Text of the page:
Column: MOAB bomb business as usual
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The idea of war denotes something entirely different among groups; however, the question arises of what is and should be considered war in the 21st century.
“It is well that war is so terrible, or we should grow too fond of it,” Robert E. Lee said at Fredericksburg as he viewed the savage battle in 1862.
This does not exactly fit with the military members, although for most of the United States, this quote fits exactly. Unfortunately, the military has become so bureaucratically entrenched with training, computer-based and daily routine, that deployment to a foreign nation is literally viewed as a relief to the tedium of a constant grind simply because it is a different kind of constant grind.
The United States authorized and deployed the largest non-nuclear bomb drop in recorded history Thursday. The target was ISIS in Afghanistan, but it is unclear whether President Donald Trump was aware of the operation until after the fact.
“Everybody knows exactly what happens, and what I do is I authorize my military,” Trump said at a press conference Thursday. “We have the greatest military in the world and they’ve done a job as usual. We have given them total authorization, and that’s what they’re doing.”
While it is speculative to whether Trump was aware or not, he has deferred to the judgment of Secretary of Defense James “Mad Dog” Mattis and the military leaders in place to determine the direction of U.S. forces. While Trump has shown clear faults and a lack of military experience, this has to be one of his better decisions, although is blanket authorization giving away too much power?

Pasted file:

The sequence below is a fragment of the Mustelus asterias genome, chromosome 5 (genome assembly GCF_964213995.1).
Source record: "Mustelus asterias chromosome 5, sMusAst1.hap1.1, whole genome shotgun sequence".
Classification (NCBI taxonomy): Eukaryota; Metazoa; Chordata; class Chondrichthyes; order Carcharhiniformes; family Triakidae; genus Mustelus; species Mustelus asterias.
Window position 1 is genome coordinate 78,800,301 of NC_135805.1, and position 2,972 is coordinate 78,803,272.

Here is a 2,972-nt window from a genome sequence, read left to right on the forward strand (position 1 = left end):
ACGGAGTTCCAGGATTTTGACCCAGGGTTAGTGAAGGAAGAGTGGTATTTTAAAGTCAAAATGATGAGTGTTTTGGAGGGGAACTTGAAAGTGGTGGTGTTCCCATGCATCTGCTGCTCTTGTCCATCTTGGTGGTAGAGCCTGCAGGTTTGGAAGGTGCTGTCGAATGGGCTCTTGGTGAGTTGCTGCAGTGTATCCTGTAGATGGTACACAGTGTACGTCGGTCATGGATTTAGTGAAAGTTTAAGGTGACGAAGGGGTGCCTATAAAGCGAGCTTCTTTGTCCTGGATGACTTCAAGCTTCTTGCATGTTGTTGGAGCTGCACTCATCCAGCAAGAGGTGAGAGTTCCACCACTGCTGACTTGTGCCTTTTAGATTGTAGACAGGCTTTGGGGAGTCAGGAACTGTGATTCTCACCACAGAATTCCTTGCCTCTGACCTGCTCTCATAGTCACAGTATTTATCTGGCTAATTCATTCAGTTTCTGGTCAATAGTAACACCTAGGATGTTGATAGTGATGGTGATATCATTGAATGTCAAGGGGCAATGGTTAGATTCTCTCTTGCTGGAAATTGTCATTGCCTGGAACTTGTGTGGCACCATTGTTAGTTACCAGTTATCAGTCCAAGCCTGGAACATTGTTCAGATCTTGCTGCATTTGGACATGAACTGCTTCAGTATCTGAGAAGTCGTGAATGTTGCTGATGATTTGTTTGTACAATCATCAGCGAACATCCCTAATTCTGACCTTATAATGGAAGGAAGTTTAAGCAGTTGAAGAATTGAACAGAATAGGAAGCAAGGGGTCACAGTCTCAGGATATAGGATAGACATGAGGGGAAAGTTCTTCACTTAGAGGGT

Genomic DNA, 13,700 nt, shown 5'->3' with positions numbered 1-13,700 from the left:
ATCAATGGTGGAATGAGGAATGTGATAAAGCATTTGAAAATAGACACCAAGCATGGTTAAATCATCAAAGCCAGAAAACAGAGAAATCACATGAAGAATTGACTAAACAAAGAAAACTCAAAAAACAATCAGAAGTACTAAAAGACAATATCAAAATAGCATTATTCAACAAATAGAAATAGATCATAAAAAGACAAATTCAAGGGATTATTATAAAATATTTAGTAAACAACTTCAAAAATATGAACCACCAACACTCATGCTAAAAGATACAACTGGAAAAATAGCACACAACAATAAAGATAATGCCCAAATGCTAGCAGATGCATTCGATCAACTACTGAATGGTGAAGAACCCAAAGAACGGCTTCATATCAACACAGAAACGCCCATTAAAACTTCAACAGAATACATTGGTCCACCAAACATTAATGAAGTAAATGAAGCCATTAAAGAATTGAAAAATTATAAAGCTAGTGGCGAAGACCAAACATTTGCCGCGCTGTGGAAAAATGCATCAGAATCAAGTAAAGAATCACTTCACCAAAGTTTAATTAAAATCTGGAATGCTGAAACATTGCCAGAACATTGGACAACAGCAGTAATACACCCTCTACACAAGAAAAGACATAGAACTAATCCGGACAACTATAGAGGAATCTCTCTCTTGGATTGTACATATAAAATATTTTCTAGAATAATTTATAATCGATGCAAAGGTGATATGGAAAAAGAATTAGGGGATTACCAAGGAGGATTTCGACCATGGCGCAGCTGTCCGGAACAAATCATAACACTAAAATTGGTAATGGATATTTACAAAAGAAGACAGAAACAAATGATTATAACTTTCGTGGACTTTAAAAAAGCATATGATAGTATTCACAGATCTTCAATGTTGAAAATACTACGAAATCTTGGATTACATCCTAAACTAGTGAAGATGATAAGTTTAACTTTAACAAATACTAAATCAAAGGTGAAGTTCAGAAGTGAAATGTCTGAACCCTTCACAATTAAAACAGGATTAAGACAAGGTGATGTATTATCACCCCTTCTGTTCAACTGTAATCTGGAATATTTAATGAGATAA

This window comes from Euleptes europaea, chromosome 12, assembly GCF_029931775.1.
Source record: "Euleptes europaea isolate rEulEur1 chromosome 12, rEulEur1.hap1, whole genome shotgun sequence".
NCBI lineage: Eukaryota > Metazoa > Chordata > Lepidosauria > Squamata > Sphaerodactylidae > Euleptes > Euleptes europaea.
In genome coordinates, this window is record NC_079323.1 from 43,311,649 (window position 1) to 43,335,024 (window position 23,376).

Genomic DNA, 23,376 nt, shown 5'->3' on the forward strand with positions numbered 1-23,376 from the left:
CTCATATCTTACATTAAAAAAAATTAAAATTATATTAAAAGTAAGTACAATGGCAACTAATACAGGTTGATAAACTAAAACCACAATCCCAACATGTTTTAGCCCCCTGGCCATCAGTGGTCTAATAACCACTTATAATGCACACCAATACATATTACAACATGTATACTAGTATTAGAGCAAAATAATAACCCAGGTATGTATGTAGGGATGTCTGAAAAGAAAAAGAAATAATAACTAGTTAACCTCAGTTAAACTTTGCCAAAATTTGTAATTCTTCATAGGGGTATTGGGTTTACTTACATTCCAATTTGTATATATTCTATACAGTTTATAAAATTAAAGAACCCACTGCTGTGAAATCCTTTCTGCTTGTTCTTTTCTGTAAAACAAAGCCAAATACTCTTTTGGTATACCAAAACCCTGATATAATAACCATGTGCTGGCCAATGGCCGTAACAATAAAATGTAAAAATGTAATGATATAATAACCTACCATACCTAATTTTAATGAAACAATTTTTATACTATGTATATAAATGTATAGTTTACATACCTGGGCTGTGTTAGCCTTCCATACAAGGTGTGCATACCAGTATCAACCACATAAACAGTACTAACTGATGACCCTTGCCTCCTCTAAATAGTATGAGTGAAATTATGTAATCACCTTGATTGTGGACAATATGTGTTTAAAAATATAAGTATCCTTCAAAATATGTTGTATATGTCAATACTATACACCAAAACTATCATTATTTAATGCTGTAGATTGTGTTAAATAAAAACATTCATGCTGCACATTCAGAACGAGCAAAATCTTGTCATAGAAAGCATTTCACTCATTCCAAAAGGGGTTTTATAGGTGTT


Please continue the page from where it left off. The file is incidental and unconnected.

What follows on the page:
Trump went on to praise the military for the success of the past eight weeks, and deemed Thursday’s activities a success. The weapon used, GBU-43/B Massive Ordnance Air Blast Bomb, was designed in 2002 and developed in 2003. The “MOAB,” also referred to as the “Mother of All Bombs,” was designed to be the most powerful non-nuclear weapon ever designed.
The focus at this point has to be does this record-breaking bomb drop actually change anything? Experience leads me to believe it does not change anything, aside from demonstrating resolve and weapons to other nations at most. The target forces of the bomb drop was ISIS, which Trump campaigned that he would fight against, and the area was a remote region of Afghanistan, which the United States has been bombing on and off for more than a decade now.
The bomb itself, 30 feet long and almost 11 tons, was dropped by the United States Air Force Special Operation Command from an MC-130. The target was a remote section of Eastern Afghanistan, the Achin district of the Nangarhar province. While this is still developing and may spiral into something more, it has almost a business as usual feel to it. That fact alone is worrying to whether war is becoming desensitized to the military and portions of the populace.
Joseph Ashley can be contacted at [email protected]